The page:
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Linode review

Excellent, incredibly flexible service for advanced users

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(Image: © Linode)

Our Verdict

While developers will likely find their forever home with Linode, others could be put off by the steep learning curve.


  • $100 promotional credit for 60 days
  • Extremely flexible selection of addons and features
  • Great in-depth guides and tutorials


  • Users must have a lot of Linux experience
  • No domains included
  • PayPal payments only available along with cards

Linode is a US-based web hosting provider that was founded in 2003, specifically geared towards developers, especially those with a strong Linux background. The company offers excellent service at bargain prices and bills on an hourly basis, but they can be far too complicated to use for customers who are not particularly tech savvy. 

Linode claims they are the largest independent open cloud provider, with 11 markets and more than 800,000 customers in 196 countries. They’re based in the US in Philadelphia, Pennsylvania, launched in 2003 by Christopher Aker, who was looking for a way to make cloud hosting less complicated and more accessible to a wider audience - but still mostly focused on developers. The company adds that a part of their customer-oriented philosophy is also the fact that they have no outside investors. 

The name itself is a portmanteau of Linux and node. The company has received a Stevie Award for Sales and Customer Service. Currently, they have 11 data centers all over the world: four in the USA and one each in the UK, Japan, Singapore, Germany, Canada, India, and Australia. They offer speed tests for each of these so customers can choose which service works for them.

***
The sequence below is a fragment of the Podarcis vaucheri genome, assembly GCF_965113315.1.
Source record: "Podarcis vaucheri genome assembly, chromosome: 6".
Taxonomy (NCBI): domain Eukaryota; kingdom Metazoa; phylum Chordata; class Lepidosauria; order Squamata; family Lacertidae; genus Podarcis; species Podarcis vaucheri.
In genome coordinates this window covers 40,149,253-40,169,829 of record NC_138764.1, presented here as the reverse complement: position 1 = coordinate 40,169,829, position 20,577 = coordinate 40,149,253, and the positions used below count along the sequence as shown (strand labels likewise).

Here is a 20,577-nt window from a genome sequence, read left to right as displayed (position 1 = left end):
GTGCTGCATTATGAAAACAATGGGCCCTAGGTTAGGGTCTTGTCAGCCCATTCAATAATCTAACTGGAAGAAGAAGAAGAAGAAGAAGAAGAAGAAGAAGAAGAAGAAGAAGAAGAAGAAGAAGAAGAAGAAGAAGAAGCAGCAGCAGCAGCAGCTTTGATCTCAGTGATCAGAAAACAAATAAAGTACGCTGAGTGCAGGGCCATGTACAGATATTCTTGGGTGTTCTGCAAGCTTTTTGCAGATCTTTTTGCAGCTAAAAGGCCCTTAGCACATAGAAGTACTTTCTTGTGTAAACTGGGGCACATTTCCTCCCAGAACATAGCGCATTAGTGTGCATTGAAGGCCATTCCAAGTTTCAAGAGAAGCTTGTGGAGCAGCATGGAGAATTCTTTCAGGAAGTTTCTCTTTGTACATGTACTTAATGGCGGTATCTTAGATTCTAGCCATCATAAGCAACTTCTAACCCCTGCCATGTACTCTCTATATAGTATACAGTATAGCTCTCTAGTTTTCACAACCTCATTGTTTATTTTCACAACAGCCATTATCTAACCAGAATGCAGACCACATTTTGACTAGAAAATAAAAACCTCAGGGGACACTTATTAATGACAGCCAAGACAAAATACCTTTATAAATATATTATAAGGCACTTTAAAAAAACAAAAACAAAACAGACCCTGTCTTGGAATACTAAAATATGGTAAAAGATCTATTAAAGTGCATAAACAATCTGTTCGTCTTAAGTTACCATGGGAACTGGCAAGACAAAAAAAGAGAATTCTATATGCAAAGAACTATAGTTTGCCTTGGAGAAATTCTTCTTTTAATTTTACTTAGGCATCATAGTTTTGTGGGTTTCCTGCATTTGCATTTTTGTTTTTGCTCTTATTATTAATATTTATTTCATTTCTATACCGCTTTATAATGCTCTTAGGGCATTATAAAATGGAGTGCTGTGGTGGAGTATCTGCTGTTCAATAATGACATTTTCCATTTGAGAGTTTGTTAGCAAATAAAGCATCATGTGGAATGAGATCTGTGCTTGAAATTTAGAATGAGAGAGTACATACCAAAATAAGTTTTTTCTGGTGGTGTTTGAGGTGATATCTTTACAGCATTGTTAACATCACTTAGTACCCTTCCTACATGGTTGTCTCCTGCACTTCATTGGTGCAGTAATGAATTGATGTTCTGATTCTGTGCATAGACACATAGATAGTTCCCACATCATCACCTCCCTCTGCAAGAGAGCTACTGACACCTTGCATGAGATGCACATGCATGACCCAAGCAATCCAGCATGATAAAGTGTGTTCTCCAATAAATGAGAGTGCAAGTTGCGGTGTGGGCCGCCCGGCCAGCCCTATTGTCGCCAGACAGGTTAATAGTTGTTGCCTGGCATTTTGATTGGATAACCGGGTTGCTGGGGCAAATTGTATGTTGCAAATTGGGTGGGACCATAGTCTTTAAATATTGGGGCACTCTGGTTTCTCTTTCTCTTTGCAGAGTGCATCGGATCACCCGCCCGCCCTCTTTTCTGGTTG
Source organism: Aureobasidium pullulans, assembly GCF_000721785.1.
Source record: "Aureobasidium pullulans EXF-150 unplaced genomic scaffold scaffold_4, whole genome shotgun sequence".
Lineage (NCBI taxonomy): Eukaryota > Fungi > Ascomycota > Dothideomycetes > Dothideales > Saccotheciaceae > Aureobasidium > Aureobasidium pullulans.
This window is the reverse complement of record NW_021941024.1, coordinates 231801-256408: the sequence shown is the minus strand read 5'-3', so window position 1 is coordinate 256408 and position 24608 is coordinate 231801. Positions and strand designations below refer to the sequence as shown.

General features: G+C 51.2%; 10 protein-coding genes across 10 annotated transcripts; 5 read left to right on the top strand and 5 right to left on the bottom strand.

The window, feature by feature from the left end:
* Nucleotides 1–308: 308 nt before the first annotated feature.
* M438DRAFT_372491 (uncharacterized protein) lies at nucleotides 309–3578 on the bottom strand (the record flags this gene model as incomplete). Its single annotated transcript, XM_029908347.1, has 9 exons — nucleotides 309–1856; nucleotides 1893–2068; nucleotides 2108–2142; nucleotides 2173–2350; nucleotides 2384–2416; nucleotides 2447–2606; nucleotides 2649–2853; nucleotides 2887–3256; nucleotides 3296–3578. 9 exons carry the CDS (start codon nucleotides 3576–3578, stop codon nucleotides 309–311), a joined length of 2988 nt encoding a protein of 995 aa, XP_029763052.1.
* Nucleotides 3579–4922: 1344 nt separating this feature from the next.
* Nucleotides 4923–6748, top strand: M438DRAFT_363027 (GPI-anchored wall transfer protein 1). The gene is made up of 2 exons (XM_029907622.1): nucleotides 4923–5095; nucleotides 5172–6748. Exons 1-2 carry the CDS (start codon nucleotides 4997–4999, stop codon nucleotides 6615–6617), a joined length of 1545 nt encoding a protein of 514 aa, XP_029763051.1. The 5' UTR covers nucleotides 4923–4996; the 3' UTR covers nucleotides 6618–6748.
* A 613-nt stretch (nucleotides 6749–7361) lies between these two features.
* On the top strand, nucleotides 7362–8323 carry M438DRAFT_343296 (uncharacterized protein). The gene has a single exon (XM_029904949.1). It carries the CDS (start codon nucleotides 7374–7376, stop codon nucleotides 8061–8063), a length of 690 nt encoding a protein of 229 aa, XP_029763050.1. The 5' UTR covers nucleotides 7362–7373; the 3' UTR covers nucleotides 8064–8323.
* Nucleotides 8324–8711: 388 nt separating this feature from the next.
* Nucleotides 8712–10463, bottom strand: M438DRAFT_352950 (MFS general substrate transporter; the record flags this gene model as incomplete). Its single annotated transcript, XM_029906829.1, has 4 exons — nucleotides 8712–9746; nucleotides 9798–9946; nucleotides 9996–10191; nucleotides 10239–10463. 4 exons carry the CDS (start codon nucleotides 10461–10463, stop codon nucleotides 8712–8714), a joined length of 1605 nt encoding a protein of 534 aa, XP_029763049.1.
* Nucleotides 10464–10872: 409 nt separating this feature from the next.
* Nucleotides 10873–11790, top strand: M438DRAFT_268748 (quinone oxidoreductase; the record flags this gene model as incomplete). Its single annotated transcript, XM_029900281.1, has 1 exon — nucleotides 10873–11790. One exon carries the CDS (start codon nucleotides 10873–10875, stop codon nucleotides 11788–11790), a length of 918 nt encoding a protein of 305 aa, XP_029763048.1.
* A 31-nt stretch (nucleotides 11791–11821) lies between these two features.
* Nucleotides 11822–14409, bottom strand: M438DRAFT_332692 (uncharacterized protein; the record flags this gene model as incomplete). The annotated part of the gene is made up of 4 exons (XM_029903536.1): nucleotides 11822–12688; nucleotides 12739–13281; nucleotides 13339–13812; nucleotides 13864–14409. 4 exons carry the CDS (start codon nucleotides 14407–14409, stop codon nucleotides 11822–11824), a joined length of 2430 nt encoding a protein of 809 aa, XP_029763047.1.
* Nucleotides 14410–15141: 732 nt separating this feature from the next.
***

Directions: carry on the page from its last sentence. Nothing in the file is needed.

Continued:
Linode does things a bit differently than other web hosts when it comes to pricing (Image credit: Linode)


Linode approaches pricing in a different way to most providers: instead of offering a small number of plans with predefined features, users can choose between 10 different plans to tailor to their needs. 

The cheapest plan starts at $5 per month and includes 1GB RAM, 1 CPU core, 25GB SSD storage, 1TB network transfer, 40Gbps Network In (received traffic), and 1000 Mbps Network Out (sent traffic). These features steadily increase with each subsequent plan. 

Linode handles billing on an hourly basis, meaning you can switch between plans as much as you like and only pay for what you actually used. 

Users can pay with cards or PayPal, but they will still have to add a cart to their account to use PayPal. They offer $100 promotional credit that you can use within 60 days before they charge your card at all, plus a 7-day money-back guarantee.

Ease of use

If you want to make use of the promotional $100 when first opening an account with Linode, you’ll have to sign up from the page of the offer, and they will automatically add a promotional code to your sign up form. You’ll need to give your name, address, and card information to create an account. We got a confirmation email with a couple of beginner’s guides that walk you through the whole setup process. 

Cloud Manager login is simple enough as it uses the username and password you set while creating your account. From there, the “Getting Started with Linode” guide, linked in your welcome email, explains the rest of the process in a simple-to-follow format. Although it does a great job of simplifying the process, you still need to have some technical know-how to find your way around. You can choose your region, plan, and set a password (or add an SSH key for extra security).